The next morning, I did my usual Monday morning things. I paid bills online, checked social media and did a little window shopping on Amazon. The girls and I drank coffee and ate breakfast as we discussed our plans for the day with my parents. My mom, aunt, Stella and I decided to sneak away and order Zoe’s birthday cake for Saturday. My dad mowed the lawn and my grandmother was baking in the kitchen. I got ready to head out and was slipping on my shoes when my mother decided to wake my brother up to tell him to go out and find a job or someplace else to stay.

I heard her yell for my dad and we both ran into the den. Kevin wouldn’t wake up. My dad checked him and he was cold. He was pale and a dried cone foam protruded from his nose. My mom still thinks he had a bloody nose during the night and stuffed a tissue in his nose and went back to sleep. I can’t tell her what it was or that he was probably brain dead by the time we went to bed the night before.

Death doesn’t happen to the deceased. They’re not there when death happens. Death is my mother screaming and fighting us as we pushed her out of the room. Death is my dad, shaking and struggling to tell the 911 operator that his son is dead in the front room. Death is my aunt and grandmother wailing and me rushing my kids upstairs before they can figure out what has happened. Death is my mother begging me to make the paramedics work on my brother and asking why they won’t give him another shot of Narcan then begging me to stop them from leaving. Death is holding my dad’s hand and gasping for breath as the coroner wheeled my brother’s body through the front door.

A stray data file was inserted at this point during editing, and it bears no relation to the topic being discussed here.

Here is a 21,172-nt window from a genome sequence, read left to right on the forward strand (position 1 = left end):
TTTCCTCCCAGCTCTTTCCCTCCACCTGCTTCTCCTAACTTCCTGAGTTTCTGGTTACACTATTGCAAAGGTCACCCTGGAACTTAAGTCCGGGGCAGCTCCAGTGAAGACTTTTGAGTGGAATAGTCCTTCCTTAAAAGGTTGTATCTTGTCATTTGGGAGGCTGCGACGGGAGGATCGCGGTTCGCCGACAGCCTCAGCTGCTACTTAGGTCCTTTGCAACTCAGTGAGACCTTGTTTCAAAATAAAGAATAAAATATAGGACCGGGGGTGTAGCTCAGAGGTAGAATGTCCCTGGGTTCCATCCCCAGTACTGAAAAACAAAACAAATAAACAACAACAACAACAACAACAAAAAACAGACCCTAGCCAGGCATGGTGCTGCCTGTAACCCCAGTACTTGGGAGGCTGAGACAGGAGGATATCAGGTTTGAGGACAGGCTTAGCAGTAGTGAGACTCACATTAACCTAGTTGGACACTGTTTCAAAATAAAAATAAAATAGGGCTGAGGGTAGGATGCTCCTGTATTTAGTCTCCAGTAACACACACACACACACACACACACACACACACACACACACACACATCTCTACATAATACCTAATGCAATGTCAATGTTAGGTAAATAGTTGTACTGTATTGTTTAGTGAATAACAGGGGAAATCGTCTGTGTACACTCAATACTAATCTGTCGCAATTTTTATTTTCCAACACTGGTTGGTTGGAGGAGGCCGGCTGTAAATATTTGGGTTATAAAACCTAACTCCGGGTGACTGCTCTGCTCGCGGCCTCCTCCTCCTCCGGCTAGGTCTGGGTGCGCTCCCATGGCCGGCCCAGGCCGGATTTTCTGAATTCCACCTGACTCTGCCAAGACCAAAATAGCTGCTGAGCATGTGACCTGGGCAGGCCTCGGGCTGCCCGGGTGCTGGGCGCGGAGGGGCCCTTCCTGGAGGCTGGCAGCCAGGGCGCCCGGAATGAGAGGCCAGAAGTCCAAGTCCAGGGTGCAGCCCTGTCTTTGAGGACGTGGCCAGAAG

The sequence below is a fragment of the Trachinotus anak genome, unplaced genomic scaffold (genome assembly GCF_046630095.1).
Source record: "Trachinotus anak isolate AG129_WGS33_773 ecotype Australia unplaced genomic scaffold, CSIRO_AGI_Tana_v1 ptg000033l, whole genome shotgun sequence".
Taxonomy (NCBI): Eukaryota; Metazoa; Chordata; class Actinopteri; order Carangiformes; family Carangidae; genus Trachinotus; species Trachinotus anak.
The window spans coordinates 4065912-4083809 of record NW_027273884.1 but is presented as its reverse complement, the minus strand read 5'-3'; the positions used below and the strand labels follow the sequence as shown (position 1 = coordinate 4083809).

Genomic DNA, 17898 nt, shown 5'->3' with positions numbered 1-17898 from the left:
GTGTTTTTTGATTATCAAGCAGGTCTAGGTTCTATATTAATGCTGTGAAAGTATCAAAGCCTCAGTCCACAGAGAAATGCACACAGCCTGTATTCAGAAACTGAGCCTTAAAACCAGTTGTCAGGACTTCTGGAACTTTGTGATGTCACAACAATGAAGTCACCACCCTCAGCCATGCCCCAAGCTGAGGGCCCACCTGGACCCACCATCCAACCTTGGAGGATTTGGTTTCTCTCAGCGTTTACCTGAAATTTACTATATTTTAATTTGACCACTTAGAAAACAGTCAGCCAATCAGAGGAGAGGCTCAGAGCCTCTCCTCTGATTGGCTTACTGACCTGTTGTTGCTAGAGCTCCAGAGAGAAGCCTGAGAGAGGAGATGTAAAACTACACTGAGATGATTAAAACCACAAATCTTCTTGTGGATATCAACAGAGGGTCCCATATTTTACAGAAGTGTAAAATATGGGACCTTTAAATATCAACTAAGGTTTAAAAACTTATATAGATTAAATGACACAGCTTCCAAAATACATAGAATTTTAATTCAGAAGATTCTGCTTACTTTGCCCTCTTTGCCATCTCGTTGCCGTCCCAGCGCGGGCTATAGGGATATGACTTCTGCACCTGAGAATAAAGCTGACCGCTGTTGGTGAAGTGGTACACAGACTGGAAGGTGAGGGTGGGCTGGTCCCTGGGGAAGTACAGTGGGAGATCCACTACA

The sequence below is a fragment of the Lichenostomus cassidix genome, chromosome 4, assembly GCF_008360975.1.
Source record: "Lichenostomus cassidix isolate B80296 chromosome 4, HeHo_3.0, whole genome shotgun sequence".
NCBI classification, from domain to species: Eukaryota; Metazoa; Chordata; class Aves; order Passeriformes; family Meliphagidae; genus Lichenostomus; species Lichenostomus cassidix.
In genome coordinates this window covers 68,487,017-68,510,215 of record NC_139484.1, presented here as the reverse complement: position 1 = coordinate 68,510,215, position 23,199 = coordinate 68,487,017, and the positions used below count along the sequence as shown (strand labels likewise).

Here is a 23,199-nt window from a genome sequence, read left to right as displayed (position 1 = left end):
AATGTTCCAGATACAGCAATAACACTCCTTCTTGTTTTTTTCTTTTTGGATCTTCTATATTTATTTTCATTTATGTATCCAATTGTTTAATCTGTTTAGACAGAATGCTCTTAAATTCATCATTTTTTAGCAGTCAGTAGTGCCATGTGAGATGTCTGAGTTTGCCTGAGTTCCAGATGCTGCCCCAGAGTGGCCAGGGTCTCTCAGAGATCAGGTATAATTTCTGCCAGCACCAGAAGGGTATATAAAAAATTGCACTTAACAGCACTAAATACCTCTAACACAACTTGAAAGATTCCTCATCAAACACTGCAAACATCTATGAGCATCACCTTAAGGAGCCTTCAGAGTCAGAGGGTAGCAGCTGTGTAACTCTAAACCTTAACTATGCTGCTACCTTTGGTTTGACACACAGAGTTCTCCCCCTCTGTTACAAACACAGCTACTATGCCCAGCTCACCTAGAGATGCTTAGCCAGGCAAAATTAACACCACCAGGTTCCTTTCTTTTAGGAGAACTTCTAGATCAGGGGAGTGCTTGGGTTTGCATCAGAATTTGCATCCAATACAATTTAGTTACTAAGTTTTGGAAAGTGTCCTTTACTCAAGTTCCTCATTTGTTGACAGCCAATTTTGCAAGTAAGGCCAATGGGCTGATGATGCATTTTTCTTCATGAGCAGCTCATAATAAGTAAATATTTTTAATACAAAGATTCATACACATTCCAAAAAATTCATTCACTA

We put my mom in bed when the medical examiner arrived. She was hysterical and wanted to hold Kevin. We didn’t tell her what was going on and she kept asking “Is Kevin home?” as I held her hand and told her they were just taking pictures. I slipped away and hung onto my dad as Kevin left the house for the last time then went back and told my mom he was gone.